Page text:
Eragon, pg 101-106
Eragon takes his time asking Brom any questions, waiting until after they’ve all eaten to ask why Brom wants to come with him.
A cloud of smoke left Brom’s lips and spiraled up through the trees until it disappeared. “I have a vested interest in keeping you alive,” he said.
“What do you mean?” demanded Eragon.
“To put it bluntly, I’m a storyteller and I happen to think that you will make a fine story. You’re the first Rider to exist outside of the king’s control for over a hundred years. What will happen? Will you perish as a martyr? Will you join the Varden? Or will you kill King Galbatorix? All fascinating questions. And I will be there to see every bit of it, no matter what I have to do.”
I really don’t like Brom’s answer here. I mean, I know he’s lying, it’s obvious he isn’t just an old storyteller, but you’d think that being a storyteller he’d be able to come up with a reason that made him sound like less of a detached asshole. He could have said anything else: “I like you, kid. I want to see you succeed,” or “I’ve spent my life researching dragons and I’m not giving up my chance to finally see one in the flesh,” or “You’re our last hope for beating Galbatorix,” or “Those guys killed my family years ago and I want to kill them as much as you do.” Anything else would have made him sound a lot less self-serving than “I just want to see what happens.” It’s not like he’s above lying to Eragon, seeing as how he’s been doing it for almost every scene he’s in.
A knot formed in Eragon’s stomach. He could not see himself doing any of those things, least of all becoming a martyr. I want my vengeance, but for the rest . . . I have no ambition.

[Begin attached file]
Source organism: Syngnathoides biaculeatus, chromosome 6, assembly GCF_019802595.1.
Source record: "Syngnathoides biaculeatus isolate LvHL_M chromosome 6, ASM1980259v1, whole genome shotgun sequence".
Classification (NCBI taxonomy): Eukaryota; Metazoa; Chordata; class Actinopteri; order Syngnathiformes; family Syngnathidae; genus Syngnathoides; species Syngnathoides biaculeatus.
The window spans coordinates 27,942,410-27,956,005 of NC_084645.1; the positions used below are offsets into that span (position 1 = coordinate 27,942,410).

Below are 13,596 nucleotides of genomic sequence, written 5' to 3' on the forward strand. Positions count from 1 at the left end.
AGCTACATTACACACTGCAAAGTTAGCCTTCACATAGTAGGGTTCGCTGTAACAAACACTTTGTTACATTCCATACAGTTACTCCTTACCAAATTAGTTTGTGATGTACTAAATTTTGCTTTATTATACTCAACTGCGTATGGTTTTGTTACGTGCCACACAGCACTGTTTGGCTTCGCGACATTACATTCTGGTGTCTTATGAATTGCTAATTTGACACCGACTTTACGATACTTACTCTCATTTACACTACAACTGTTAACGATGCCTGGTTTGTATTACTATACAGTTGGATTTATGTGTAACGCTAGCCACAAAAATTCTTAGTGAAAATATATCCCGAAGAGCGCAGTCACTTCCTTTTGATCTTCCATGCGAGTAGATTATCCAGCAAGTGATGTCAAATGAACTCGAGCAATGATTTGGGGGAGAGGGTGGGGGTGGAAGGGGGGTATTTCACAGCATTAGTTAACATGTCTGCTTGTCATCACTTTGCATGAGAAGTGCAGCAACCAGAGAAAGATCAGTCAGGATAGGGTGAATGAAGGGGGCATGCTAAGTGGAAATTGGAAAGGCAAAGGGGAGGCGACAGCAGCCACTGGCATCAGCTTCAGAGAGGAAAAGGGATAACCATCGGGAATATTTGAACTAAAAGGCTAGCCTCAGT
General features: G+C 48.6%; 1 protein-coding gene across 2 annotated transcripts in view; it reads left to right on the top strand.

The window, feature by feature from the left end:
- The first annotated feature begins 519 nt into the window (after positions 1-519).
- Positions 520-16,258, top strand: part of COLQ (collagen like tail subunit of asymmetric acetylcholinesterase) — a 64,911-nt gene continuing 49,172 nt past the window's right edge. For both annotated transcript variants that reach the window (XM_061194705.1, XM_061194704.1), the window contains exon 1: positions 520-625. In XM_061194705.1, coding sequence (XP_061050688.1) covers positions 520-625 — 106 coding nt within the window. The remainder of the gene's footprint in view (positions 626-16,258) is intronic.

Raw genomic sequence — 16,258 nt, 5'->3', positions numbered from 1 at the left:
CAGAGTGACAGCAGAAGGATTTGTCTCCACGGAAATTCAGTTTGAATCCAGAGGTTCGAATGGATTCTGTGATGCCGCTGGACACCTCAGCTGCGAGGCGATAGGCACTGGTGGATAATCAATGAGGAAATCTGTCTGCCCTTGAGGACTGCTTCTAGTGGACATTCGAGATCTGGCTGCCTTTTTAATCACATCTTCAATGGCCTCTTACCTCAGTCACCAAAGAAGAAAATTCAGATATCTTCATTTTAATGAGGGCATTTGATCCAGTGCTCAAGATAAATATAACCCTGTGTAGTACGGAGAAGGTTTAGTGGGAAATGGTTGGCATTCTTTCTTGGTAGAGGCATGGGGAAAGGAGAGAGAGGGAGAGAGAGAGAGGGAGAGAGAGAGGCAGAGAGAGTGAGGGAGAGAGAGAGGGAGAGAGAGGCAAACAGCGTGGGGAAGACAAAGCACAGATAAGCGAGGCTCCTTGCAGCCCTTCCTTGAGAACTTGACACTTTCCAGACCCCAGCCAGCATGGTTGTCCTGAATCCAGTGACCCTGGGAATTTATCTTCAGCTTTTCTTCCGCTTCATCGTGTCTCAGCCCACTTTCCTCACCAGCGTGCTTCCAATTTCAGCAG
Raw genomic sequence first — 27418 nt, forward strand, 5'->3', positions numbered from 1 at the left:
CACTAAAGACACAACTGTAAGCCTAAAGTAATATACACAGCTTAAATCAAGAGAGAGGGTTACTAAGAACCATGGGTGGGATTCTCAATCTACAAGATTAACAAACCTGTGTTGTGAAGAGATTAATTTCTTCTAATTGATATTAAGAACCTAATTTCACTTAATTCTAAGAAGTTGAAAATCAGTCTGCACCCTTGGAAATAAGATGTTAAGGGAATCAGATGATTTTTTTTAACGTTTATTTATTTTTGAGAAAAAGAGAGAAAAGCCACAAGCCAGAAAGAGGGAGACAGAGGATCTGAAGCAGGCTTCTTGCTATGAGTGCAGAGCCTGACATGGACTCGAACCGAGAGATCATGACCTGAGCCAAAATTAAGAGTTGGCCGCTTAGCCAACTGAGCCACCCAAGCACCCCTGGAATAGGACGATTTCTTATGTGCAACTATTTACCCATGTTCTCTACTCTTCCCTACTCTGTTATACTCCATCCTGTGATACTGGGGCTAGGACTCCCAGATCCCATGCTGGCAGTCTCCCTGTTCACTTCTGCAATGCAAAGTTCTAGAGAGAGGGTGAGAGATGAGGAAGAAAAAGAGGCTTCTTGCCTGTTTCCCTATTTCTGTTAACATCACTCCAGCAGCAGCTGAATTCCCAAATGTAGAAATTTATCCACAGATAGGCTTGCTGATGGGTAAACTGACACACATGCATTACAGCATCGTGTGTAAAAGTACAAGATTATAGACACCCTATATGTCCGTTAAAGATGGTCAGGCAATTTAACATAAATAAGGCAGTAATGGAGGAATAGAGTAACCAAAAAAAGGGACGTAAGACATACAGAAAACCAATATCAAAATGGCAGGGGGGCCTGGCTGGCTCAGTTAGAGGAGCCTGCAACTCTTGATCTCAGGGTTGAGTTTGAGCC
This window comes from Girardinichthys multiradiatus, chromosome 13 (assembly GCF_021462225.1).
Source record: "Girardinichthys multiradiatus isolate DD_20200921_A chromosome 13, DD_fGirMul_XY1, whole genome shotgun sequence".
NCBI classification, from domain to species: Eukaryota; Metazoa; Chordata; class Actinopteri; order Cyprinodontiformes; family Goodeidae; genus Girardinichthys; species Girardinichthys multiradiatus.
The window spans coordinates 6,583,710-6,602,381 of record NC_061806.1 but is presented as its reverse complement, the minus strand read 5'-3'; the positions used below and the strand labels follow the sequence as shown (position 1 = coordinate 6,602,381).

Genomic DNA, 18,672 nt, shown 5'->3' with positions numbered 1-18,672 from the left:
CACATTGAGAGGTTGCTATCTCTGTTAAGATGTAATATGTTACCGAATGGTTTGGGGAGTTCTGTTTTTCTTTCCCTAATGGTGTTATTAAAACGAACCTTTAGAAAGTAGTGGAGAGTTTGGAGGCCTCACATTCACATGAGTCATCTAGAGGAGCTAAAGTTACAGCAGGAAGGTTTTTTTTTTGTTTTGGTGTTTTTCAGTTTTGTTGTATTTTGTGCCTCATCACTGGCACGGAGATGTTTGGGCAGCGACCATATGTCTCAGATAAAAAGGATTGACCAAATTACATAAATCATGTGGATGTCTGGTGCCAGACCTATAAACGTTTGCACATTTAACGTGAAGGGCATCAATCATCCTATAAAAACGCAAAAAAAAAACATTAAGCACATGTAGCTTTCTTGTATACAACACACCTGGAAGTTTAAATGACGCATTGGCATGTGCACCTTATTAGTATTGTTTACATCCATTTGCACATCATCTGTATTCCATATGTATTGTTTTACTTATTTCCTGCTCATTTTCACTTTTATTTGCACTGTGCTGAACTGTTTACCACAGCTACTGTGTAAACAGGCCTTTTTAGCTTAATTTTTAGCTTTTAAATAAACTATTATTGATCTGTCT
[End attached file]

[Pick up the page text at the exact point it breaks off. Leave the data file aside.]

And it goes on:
I do, however, like that Eragon doesn’t want anything else at this moment. He’s already focused entirely on his need for vengeance, and he comes across as not having thought that far ahead.
Eragon asks, again, how Brom can talk to Saphira. In response, Brom starts pulling out a sword with a red blade.
The handle fit Eragon’s hand as it it had been made for him. […] An air of power lay over it, as it an unstoppable force resided in its core. It had been created for the violent convulsions of battle, yet it held a terrible beauty.
“This was once a Rider’s blade,” said Brom gravely. “When a Rider finished his training, the elves would present him with a sword. […] This sword is named Zar’roc. I don’t know what it means, probably something personal to the Rider who owned it.” He watched Eragon swing the sword.
Something that I haven’t yet mentioned is Paolini’s habit of putting names to everything – and when I say everything, I do mean everything. Just about every character that speaks is given a name; even a few characters with no lines or screen time are given names. Several animals are given names, including the horses that Brom and Eragon ride. Various objects also have names, usually things that are important like the sword. And if Paolini can use the proper name of an object or animal in place of its noun, he will. It’s never “the sword”, it’s “Zar’roc”; never “Eragon’s horse” but the horse’s name. There are very few unnamed characters; even if a character has two lines and then never reappears, you will learn their name and like it. It gets super old, super fast. I think Paolini’s trying to emulate Tolkien, but not only is he not Tolkien no matter how hard he tries, it’s also one of the traits in Tolkien’s writing that I found irritating, so all it does is make me want to throw my book at the wall.
Brom tells Eragon he’s giving him the sword, then tells him about his ability to speak with Saphira:
“Now, if you must know, anyone can learn how to speak to a dragon if they have the proper training. And,” he raised a finger for emphasis, “it doesn’t mean anything if they can. I know more about the dragons and their abilities than almost anyone else alive. On your own it might take years to learn what I can teach you. I’m offering my knowledge as a shortcut. As for how I know so much, I will keep that to myself.”
You know, I still don’t understand why Brom wouldn’t tell Eragon that he was a Rider. I would think that would give him extra authority when it comes to training Eragon. There’s no reason not to tell him, since it would explain why you know so much about dragons and the kind of training he needs, and I daresay it would make him more likely to obey you when you give him commands. Besides, who the fuck is going to get the proper training to speak to a dragon when most people haven’t seen any dragons in a hundred years?